11 Managing Innovation –A good portion of the answer has to be that the successful systems were so because they possessed smarter feedback loops between top, middle, and bottom; because they stimulated initiative, innovation, and ingenuity; and because they encouraged problem solvers to tackle large, apparently intractable problems Copyright Kenneth M. Chipps Ph.D

12 Managing Innovation –Of course the men at the top made a difference –The individual leaders, or individual leaderships, revealed very marked alterations in style –displayed a rigidity and old-boys-solidarity that could in no way handle the imaginative American counterattacks that were unfolding across the Pacific Copyright Kenneth M. Chipps Ph.D

13 Managing Innovation –Hitler and Stalin were, as many historians have pointed out, very similar in their obsessions about control, with the critical difference that Stalin began to relax his iron grasp once he understood that he had a team of first-class generals working for him, whereas Hitler became ever more megalomaniacal and paranoid, giving his experienced generals in the field little room for operational maneuver Copyright Kenneth M. Chipps Ph.D

14 Managing Innovation –There was another level of this worldwide conflict in which Churchill’s enthusiasms and encouragements were invaluable: in recognizing talent, initiative, and, frankly, unorthodoxy in people and giving them a chance to prove themselves –Yet there is more to this concept of a “culture of encouragement” than the personal tastes and whims of powerful leaders Copyright Kenneth M. Chipps Ph.D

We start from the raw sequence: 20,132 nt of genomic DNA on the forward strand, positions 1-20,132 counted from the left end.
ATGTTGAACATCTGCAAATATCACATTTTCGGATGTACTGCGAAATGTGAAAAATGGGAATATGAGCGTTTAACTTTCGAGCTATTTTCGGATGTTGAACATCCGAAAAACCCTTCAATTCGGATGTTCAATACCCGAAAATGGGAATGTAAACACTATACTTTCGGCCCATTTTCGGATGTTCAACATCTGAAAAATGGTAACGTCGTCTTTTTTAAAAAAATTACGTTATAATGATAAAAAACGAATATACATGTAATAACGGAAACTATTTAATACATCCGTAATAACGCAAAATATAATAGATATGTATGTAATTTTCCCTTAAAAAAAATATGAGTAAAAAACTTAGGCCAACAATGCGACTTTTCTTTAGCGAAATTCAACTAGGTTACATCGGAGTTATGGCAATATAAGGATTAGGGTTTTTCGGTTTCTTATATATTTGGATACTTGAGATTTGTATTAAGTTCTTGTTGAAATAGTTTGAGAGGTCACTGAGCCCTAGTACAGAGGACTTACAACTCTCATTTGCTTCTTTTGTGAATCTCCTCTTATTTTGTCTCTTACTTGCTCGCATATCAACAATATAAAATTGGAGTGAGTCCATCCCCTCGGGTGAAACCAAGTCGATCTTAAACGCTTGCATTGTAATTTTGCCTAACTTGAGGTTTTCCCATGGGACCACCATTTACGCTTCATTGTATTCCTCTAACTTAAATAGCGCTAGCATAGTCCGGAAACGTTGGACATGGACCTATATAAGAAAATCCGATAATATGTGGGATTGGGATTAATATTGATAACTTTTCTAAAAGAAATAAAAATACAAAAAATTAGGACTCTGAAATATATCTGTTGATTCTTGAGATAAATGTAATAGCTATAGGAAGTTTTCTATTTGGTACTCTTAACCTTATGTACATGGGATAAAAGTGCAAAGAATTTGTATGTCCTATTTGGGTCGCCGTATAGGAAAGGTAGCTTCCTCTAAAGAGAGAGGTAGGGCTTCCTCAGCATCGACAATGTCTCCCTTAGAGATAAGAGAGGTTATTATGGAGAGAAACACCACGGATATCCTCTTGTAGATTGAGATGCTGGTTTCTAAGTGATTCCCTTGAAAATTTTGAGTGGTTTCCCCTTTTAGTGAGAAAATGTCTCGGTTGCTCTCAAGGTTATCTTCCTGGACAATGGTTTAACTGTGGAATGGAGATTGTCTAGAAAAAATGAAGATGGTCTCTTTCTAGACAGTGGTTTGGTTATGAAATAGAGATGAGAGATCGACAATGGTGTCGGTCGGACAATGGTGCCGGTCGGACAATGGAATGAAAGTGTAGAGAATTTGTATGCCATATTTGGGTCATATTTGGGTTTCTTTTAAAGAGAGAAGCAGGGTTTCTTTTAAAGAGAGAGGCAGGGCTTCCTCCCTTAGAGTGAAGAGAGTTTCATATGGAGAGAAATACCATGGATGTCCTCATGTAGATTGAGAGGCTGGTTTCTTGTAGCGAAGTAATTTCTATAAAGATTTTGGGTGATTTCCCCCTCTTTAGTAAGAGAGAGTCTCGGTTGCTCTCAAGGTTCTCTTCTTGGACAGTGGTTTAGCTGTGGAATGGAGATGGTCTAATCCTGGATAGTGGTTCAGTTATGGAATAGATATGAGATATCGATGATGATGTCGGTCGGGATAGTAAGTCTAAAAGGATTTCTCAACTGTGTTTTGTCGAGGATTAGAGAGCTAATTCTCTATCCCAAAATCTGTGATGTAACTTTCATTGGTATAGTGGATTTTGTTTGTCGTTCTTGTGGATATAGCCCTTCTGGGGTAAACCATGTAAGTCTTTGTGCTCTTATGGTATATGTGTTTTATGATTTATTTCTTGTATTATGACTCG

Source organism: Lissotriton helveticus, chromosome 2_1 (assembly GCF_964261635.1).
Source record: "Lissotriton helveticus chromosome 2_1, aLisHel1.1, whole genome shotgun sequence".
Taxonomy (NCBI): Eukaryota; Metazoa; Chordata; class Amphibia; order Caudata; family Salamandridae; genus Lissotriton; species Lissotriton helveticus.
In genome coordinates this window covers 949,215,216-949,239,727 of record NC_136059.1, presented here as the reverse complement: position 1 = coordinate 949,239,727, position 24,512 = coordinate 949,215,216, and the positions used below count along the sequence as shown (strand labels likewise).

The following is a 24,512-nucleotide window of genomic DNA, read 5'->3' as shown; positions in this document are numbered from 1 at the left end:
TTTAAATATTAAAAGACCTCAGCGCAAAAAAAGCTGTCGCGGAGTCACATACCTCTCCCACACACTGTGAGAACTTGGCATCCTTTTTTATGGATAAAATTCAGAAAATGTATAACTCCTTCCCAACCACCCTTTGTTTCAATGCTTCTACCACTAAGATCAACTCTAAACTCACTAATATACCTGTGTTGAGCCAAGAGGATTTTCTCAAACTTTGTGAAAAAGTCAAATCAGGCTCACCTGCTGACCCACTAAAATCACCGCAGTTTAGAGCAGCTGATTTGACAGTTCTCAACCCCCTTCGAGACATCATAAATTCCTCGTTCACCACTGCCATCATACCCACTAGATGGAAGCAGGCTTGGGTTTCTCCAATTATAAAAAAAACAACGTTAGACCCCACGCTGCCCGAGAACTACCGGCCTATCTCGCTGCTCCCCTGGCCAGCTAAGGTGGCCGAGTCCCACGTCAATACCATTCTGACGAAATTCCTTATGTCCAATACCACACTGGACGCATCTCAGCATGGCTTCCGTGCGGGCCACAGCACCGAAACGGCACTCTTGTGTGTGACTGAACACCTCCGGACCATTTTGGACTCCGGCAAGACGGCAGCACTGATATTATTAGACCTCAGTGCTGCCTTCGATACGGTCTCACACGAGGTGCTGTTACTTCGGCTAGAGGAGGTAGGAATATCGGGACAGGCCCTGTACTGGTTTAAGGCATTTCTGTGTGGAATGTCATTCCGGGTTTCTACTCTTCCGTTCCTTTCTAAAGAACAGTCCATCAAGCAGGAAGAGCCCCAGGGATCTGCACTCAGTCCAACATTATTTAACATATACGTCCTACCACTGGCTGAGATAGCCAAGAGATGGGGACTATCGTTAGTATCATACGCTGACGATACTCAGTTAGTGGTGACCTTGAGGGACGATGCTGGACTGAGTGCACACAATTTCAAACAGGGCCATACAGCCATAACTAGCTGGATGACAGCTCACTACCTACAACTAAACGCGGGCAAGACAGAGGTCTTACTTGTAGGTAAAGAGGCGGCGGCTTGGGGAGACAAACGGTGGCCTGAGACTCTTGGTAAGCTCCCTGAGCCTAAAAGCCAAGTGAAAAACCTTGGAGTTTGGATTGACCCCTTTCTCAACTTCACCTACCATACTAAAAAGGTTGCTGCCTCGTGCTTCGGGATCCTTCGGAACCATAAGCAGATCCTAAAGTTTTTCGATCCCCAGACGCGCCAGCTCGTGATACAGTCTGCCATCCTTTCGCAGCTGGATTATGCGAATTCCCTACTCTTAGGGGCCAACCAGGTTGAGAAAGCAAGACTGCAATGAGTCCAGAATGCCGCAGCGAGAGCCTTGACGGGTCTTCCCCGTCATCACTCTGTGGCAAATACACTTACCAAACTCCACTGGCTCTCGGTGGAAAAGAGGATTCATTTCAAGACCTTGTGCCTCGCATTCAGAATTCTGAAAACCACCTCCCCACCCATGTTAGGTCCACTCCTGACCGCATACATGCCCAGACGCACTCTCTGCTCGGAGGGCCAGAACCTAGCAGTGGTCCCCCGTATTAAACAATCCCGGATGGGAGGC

15 Managing Innovation –This wasn’t a fluke; it was the result of a superior system –But it had to start somewhere –And that somewhere was a space, a military- political culture, that allowed problem solving to go ahead –while the high commanders took that all for granted because they were confident in their middle-level managers’ capabilities Copyright Kenneth M. Chipps Ph.D

16 Managing Innovation –In it the author, Malcolm Gladwell, argued that Jobs was not an inventor of a machine or an insight that changed the world; few beings ever are (excepting perhaps Leonardo and Edison) –Instead, he was a brilliant adopter of other people’s early, clumsy inventions and partial insights, which he built upon, modified, and constantly improved Copyright Kenneth M. Chipps Ph.D

17 Managing Innovation –He was, to use today’s parlance, a “tweaker,” and his true genius was to push for ever- greater increases in the effectiveness of his company’s products –The story of Steve Jobs’s success, however, was not new Copyright Kenneth M. Chipps Ph.D

18 Managing Innovation –The coming of the Industrial Revolution in eighteenth-century Britain — arguably, the greatest revolution that explains the rise of the West — came about precisely because that country possessed a plethora of tweakers in a national culture that encouraged progress –But all these projects needed time and support Copyright Kenneth M. Chipps Ph.D

19 Managing Innovation –If these remarks about the culture of innovation are valid, the five peculiar and parallel tales narrated above carry a significant transferable message into other fields, other disciplines, other great contestations Copyright Kenneth M. Chipps Ph.D

20 Managing Innovation –By extension, then, any smart middle manager or management consultant in today’s business world — or a CEO who reads widely — can see the lessons that emerge from these tales –None of this can be done by the chiefs alone, however great their genius, however massive their energy Copyright Kenneth M. Chipps Ph.D